What do you call a man who ignores medical advice? Why, Boris Johnson, of course. I don’t know about you, but given a choice between Professor Chris Whitty CB FRCP FFPH FMedSci and The Rt Hon Boris Johnson OMG FFS, I would always trust the professor about how to get out of a pandemic.
A few days ago it was reported that the prof was “very unhappy” about Johnson’s idea of a “Big Bang” full reopening of the schools. The respected epidemiologist is said to have taken a view that jamming 10m children and staff together at this stage was not a risk with taking. Downing Street has denied any rift.
As a man of the world, Whitty knows he can’t make the government do anything, and that in the end all these decisions are political and have to be made by ministers. He also knows that – even if he does not entirely agree with measures being taken – publicly denounce the policy would be a disaster for all concerned, that is including the public.
If schools are to open in such a hasty way, then other areas of activity that bring people together have to stay closed for longer, to offset the probable rise in outbreaks and infections that will inevitably come out of the classrooms. Therefore, pubs, clubs cinemas, theatres, retail and much of the rest of the economy will re-open later than they otherwise would.
Whitty is not bound by rash political sloganeering, though, and he knows that it is idiotic (to use the medical term) to say that the lifting of lockdown is now “irreversible”. If things go badly wrong after the schools reopen on 8 March then they may have to be shut again.
This is true if there is a rise in infection rates linked to the reopening of the schools, or because of some other effect, such as another mutation in the virus. Such an outcome is not only a terrible political and economic nightmare, but something that could very well be upon us all if we get it wrong now. The only truth we have learned in this country over the past year still pertains - there will likely be local outbreaks not least because we don’t have a test-and-trace regime that works. Lockdowns may become regionally or nationally as local outbreaks will not stay local without work.
The truth is that while schools are “safe” for children, because they tend not to get too sick from Covid, there is a risk for teachers, the other staff and indeed the wider community because there is a possibility they could act as hubs for infection and spreading the disease. They may not be the most important vector, but they are still a place where human beings come into relatively close contact.
The teachers would have every right to refuse to go to work and put their health on the line without a vaccination. If that means asking some of the priority groups to wait a little longer, then I believe that is the right thing to do. I for one would gladly offer my vaccination appointment to a young teacher.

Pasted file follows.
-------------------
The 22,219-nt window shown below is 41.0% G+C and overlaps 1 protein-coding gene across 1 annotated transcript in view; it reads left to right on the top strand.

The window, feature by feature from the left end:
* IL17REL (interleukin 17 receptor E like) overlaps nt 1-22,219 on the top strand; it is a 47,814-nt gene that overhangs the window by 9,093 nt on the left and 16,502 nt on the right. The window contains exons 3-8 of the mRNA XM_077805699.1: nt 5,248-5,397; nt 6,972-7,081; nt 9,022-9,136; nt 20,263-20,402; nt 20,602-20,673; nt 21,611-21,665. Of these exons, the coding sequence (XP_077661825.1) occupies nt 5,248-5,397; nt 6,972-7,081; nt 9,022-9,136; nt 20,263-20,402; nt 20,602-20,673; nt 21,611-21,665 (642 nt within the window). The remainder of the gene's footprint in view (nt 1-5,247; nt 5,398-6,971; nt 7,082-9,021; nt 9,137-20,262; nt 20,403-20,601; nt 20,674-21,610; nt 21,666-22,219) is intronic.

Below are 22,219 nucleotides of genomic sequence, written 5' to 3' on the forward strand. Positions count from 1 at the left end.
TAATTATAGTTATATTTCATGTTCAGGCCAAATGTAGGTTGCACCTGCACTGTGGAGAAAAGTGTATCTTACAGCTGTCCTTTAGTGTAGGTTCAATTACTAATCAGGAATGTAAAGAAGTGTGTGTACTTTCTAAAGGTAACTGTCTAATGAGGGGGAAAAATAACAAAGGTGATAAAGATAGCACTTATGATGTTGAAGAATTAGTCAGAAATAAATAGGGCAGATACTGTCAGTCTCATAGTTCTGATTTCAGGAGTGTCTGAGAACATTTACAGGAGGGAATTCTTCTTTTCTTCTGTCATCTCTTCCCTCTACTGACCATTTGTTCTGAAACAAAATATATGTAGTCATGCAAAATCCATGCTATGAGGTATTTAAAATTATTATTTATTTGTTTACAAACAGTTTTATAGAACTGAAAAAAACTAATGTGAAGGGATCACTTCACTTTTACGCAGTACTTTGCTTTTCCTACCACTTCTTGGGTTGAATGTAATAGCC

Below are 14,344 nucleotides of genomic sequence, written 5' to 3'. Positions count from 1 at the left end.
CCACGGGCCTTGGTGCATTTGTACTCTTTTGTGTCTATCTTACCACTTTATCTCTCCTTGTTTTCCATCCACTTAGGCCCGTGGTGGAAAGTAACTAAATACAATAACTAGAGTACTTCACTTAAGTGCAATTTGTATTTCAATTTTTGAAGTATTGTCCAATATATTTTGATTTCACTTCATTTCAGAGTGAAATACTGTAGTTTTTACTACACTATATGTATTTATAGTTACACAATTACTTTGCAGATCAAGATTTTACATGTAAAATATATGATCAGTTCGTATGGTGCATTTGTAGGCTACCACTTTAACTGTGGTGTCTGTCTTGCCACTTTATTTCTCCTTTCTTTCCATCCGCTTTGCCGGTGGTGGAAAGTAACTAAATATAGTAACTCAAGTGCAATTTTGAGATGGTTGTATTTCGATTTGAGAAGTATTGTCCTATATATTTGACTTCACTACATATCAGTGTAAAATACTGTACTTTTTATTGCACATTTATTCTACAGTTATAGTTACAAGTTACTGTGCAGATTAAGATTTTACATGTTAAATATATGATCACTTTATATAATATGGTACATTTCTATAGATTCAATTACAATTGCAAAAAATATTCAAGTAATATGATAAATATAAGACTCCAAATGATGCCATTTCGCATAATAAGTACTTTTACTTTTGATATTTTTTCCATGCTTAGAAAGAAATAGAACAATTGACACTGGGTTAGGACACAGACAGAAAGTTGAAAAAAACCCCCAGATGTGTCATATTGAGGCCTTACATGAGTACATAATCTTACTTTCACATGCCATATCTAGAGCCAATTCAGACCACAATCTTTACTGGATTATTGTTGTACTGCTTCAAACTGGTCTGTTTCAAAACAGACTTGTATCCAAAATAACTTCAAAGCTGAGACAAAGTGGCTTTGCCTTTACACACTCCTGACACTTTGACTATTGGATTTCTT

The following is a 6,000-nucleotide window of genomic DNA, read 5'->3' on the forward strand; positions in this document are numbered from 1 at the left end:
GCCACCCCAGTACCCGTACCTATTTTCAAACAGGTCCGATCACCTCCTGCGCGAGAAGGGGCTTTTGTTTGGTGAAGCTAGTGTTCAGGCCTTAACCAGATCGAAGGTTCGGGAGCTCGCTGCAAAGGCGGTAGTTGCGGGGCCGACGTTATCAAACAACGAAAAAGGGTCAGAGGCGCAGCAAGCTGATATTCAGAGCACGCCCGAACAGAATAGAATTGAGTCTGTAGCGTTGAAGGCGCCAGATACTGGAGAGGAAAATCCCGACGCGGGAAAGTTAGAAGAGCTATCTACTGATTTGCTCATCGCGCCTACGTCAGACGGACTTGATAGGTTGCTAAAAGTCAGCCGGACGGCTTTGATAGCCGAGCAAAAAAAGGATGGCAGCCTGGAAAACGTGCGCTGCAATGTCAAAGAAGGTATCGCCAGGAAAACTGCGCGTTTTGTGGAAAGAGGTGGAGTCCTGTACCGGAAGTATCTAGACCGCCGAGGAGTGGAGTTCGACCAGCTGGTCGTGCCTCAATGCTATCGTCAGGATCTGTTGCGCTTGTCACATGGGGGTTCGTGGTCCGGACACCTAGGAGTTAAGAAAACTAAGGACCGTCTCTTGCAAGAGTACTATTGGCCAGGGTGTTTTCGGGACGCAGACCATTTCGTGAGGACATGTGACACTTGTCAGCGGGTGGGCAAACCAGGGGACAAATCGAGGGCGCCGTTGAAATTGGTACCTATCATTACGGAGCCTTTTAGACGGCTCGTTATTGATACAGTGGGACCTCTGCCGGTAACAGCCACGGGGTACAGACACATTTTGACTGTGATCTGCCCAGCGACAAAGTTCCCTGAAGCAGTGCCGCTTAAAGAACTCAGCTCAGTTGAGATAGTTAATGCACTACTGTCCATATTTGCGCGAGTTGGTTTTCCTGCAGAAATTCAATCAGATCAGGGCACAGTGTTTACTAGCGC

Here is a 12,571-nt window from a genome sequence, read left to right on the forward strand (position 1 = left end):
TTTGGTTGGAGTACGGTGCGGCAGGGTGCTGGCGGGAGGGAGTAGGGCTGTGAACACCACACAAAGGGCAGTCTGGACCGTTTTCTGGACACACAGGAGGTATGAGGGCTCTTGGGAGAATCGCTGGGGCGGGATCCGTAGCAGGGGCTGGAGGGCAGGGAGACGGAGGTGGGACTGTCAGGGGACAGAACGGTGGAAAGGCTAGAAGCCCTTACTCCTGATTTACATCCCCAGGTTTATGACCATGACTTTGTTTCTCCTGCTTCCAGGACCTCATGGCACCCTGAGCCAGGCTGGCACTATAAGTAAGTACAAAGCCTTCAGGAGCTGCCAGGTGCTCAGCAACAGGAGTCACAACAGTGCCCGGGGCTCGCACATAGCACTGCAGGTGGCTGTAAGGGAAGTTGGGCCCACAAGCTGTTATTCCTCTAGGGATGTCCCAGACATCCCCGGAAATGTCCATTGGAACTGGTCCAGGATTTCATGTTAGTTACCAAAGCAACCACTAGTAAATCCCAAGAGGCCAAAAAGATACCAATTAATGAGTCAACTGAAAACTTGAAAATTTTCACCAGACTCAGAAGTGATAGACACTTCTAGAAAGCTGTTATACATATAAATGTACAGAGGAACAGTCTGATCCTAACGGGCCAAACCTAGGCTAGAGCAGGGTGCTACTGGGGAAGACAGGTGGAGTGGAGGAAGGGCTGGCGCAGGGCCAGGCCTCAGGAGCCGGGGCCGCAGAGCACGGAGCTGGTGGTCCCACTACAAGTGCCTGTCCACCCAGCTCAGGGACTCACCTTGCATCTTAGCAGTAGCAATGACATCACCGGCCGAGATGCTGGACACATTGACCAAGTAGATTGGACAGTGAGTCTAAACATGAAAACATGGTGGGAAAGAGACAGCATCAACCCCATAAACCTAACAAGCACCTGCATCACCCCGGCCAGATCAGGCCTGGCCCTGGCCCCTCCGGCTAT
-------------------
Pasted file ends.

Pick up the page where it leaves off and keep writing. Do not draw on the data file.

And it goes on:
As things stand, we could have schools full of children, adolescents and youngish adults, with virtually none vaccinated by 8 March. Nor will the majority of the older community have had their second jabs by then. So the welcome success of the vaccination roll out doesn’t really make it safe for everyone to go back to school.
Keeping the shops, or pubs and restaurants closed well after Easter, and retaining strict social distancing on public transport might be in the plan, but it seems unrealistic, even if they get plenty of financial support from the chancellor, Rishi Sunak, in the Budget on 3 March. The public and political pressure to end their lockdown will become intense. It might be that Johnson understands that perfectly well, and will actually double down on his gamble by then backtracking – allowing venues to open earlier. That would be a familiar tactic.
If the last year has taught us anything, it is that we should listen to the experts and act with maximum caution. We have always hoped for the best, and locked down too late, even when the early indicators on infection suggested a wave of death was approaching.
Time and again, too, when infection rates were improving we relaxed lockdowns too quickly, leading inexorably to an eventual upturn in Covid-19 cases and another lockdown, imposed too slowly and too patchily.
It is a constant pattern - reluctance to accept reality followed in due course by senseless optimism, a definition of the prime minister’s personality. It left Britain with 100,000 loved ones taken away, and one of the worst death rates in Europe. We should know who to blame, and we should be wary again.
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